The Challenge of the Meeting: Man and the InfiniteThe XXXIII edition was presented last week in Rome. The Italian Embassy to the Holy See hosted a debate on this year’s provocation: witnessing that we can be true men in any circumstance.
“As always, starting from the title, the Meeting can capture that interior curiosity that is rooted in the human spirit and that attests to the religious nucleus of our being. A clear and convinced statement, not a doubt! But precisely because of this, it opens the mind to thinking which is something almost scandalous compared to the more familiar relativism of our days.”
These are the words of Cardinal Sandri, prefect of the congregation of Oriental Churches who spoke at the official presentation of the XXXIII education of the Meeting. Last Wednesday in Rome in the rooms of the Italian Embassy to the Holy See about 300 people were present to listen to the cultural challenge that the Meeting is proposing this year.
“The Rimini Meeting,” opened Ambassador Francesco Maria Greco, “is one of those exceptional events that make Italy venerated in the whole world.”
The international aspect was underlined also by Cardinal Sandri: “The Rimini Meeting has adopted an international horizon, that is, a universal perspective that speaks well of the relationship with one church for which its aspect of Catholicism is essential. Its openness to ecumenical dialogue and interreligious encounter confirms this.” The Cardinal concluded by leaving this wish to the organizers: “to intensely live Catholicism by following with love an infinite and eternal ‘Beyond’ that is from now more intimate to us than our own selves.”
The next speaker was Minister of Health Renato Balduzzi who pondered this year’s title and the relationship between finite and infinite: “There are difficult relationships between today’s finite and infinite, that is, between disenchantment of the world with its problems of doubts and uncertainty.” He concluded with the following wish: “Let’s tell the Meeting: fly high, not only for our country, by keeping together spirit and matter, or what we tend to oppose. With the right infinite we can better experience the taste for the finite. Not only for those who believe.”
Undersecretary for Foreign Affairs De Mistura also greeted the audience: “Someone said that the best way to delineate a profound initiative is by defining it in one word and I believe that when in Italy we say Meeting we can only speak of the Rimini Meeting.”
All these were heartfelt interventions from which the great task of the Meeting emerged: to exhort people to be true men, to a personal relationship with the infinite. The challenge posed is to begin a journey in order to gain a new gaze upon oneself and reality. “The adversities of our economic, social, and natural circumstances,” stated Emilia Guarnieri, “force us to ask whether our lives depend only on what happens or whether there is a solid starting point. This year’s Meeting does not limit itself to saying that we can start again from man, but proposes a challenge on the nature of man, stating that “man’s nature is relationship with the infinite.”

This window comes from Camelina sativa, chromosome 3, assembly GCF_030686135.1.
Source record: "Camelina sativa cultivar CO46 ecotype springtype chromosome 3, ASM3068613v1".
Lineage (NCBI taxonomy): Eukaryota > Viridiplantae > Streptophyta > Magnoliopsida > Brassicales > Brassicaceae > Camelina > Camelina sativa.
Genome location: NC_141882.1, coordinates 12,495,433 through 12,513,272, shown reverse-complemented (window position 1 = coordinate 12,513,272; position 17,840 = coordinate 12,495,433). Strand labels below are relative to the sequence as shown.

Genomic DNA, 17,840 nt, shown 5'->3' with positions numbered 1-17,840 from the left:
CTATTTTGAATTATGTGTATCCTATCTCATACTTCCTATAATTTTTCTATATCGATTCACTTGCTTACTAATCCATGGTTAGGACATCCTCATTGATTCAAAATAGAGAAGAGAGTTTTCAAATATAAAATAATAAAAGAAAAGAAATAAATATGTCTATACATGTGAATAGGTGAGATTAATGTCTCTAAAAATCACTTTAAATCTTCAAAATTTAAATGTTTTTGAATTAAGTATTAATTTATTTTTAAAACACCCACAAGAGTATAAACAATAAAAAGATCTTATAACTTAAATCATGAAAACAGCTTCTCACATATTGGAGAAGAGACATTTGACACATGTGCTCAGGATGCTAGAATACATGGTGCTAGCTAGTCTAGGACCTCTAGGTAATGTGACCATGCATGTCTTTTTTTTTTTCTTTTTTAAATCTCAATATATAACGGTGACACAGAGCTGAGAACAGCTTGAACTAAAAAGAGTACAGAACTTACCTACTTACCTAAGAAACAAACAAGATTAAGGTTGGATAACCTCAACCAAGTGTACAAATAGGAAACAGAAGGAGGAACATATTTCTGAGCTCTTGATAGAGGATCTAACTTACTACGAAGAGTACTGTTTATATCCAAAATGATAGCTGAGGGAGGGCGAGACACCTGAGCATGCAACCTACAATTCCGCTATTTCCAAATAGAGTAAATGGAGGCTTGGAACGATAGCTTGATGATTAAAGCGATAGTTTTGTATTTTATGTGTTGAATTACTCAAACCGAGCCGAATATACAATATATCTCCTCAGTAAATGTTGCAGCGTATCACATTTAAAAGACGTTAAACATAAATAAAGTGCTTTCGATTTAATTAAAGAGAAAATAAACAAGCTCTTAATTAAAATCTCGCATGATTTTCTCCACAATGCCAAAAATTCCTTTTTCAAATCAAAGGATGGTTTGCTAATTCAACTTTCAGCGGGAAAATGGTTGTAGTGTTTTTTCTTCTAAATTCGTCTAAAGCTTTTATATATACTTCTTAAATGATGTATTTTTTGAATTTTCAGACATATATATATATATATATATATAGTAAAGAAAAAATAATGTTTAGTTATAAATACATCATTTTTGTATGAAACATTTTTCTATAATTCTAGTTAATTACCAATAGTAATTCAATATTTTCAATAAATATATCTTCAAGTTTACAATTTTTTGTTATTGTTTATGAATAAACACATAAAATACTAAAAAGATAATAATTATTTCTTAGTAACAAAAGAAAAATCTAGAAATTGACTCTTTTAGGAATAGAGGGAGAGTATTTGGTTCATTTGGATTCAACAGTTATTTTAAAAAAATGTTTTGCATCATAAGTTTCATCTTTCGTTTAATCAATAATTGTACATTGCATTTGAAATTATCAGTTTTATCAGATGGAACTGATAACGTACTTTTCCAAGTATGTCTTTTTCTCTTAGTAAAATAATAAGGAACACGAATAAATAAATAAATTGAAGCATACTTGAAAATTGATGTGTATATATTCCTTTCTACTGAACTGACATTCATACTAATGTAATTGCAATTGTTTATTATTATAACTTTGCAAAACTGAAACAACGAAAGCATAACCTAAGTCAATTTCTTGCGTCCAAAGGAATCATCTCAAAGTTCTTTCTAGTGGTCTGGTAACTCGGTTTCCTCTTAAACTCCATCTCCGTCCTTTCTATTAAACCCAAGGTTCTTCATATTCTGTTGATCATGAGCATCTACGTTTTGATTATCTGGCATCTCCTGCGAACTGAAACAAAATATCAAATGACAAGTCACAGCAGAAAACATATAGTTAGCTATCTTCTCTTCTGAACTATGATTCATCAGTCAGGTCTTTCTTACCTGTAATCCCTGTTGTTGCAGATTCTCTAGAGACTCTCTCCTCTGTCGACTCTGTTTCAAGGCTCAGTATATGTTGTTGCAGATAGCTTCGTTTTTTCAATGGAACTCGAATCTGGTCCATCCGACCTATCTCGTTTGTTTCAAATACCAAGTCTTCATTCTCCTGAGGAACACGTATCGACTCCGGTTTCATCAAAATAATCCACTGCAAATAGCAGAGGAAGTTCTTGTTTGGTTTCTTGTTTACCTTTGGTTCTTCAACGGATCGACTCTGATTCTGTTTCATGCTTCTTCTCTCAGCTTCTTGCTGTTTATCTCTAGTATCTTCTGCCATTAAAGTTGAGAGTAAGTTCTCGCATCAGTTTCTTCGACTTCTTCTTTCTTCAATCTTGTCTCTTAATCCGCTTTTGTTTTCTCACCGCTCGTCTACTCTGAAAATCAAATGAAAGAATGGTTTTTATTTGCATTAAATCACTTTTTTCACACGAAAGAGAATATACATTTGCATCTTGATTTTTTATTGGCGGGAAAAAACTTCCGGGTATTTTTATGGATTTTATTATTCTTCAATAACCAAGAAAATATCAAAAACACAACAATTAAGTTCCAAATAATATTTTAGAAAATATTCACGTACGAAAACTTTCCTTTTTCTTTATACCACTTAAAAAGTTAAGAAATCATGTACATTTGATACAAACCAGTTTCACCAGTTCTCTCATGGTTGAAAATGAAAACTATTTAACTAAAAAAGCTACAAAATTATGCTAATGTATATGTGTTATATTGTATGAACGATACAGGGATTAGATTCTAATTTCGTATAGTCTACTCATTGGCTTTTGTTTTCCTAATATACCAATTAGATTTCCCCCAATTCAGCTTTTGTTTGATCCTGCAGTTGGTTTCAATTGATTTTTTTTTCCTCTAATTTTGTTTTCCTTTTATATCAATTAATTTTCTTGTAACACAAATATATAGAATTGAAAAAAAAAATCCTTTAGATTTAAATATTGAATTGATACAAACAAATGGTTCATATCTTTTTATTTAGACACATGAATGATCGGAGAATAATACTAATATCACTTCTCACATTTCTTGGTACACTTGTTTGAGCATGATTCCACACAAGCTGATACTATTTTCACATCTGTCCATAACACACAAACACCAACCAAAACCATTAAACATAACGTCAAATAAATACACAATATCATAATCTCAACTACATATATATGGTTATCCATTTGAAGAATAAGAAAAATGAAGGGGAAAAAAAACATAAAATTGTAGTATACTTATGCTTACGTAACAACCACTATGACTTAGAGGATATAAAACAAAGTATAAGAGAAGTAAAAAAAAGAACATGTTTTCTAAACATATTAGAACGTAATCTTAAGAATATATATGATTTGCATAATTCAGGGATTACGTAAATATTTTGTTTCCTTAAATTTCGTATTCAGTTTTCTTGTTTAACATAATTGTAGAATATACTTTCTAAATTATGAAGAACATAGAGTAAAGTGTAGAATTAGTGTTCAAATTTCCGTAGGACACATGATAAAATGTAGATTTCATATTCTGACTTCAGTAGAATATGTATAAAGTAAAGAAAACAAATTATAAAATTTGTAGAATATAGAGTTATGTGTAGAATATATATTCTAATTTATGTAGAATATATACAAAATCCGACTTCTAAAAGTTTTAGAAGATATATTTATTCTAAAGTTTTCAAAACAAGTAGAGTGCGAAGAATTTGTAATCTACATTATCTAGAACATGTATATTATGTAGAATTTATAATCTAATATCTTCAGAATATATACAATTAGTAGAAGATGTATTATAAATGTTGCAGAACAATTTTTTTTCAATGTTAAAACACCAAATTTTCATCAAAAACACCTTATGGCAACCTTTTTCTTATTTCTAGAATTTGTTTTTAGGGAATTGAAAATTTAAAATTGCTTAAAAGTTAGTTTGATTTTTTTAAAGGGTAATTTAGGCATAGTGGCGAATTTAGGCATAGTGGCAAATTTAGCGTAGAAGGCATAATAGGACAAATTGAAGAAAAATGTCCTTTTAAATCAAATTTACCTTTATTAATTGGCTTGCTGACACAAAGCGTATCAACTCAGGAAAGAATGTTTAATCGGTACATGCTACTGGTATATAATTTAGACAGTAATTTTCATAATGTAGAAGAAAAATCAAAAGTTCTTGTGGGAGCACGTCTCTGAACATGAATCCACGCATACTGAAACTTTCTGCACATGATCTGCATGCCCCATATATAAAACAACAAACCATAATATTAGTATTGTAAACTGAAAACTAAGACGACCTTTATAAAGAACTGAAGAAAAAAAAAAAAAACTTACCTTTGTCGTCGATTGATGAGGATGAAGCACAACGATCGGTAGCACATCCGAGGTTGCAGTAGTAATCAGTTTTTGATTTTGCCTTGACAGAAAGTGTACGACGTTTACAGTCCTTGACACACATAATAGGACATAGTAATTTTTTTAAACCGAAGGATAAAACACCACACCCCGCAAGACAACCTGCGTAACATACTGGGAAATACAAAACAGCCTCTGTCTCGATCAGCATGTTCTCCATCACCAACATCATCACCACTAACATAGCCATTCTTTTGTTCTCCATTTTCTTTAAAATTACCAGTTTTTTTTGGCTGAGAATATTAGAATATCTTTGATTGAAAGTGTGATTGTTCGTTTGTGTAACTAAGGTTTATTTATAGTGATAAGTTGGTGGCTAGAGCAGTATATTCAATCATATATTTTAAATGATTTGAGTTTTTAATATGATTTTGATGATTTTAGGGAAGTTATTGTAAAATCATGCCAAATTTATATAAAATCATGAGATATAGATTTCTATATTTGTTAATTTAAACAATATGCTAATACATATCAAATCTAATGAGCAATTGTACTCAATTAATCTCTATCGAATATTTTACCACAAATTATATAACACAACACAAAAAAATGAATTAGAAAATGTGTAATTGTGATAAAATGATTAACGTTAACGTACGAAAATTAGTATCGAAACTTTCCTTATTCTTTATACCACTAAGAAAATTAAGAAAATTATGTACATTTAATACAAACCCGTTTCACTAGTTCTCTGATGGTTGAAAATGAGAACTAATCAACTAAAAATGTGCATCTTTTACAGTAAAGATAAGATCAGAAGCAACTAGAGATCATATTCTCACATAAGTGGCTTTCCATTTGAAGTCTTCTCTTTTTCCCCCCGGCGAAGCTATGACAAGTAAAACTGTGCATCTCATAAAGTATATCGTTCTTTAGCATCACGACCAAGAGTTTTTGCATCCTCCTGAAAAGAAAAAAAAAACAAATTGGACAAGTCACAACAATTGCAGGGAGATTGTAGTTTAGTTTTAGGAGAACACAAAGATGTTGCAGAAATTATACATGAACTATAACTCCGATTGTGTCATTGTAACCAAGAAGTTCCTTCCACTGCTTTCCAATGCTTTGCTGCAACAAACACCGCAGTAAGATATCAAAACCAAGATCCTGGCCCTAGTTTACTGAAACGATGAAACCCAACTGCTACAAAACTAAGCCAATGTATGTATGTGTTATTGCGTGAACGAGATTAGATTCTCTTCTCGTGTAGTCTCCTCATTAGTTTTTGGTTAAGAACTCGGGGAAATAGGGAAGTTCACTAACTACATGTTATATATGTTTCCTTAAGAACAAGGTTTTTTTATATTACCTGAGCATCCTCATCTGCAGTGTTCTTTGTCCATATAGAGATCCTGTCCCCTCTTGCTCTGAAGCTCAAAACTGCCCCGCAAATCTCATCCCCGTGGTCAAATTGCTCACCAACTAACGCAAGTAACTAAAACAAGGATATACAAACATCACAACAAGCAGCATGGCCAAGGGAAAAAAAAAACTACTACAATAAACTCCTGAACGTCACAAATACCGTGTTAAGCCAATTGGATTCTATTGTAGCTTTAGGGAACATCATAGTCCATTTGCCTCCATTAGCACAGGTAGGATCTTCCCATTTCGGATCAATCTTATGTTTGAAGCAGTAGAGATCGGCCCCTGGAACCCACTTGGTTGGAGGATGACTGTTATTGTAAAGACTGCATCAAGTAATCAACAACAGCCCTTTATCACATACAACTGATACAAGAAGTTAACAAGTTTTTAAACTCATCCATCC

Man is worthy because what constitutes him precedes his physical and biological antecedents as it precedes the ethnic, historic, and economic circumstances that determine him.” She continues by saying: “Only the relationship with the infinite provides the basis for man’s right to freedom opening the horizon to a paradoxical evidence: that man is free in as much as he affirms a unique dependence, that from the Mystery from which all things originate.”
Special guest of the event was Ivan Caracalla from Lebanon, director of the Caracalla Dance Theatre, who talked about himself, his company, and the encounter with the Meeting from which many important relationships started. “We live in a world in which we have become slaves of modern technology and in which the sincerity of human relations has been transformed in virtual communication void of life. In this context the Meeting is playing a significant role, preserving the value of human existence and passing on a fundamental message: that one of the ultimate meanings of life is the unity of races and religions. The Meeting has become the “dialogue of civilization” that always ensures a continuity of hope.”
“An adventure of knowledge and personal enrichment,” declared in a concluding statement Bernhard Scholz, president of the Company of Works, in presenting the main themes related to society, international cooperation, and even neuroscience: “Man’s life is expression of his relationship with the infinite, in his work, family life, economic life, and even in his relationship with politics. Our actions are not determined by conditions. It is important to understand this at a time when everything seems to be affected by the crisis and the problems that concretely exist, but in order to ask ourselves what the resources are, we need to ask first of all who are we, where do we find the ability and therefore also the strength to change this situation for the better.”
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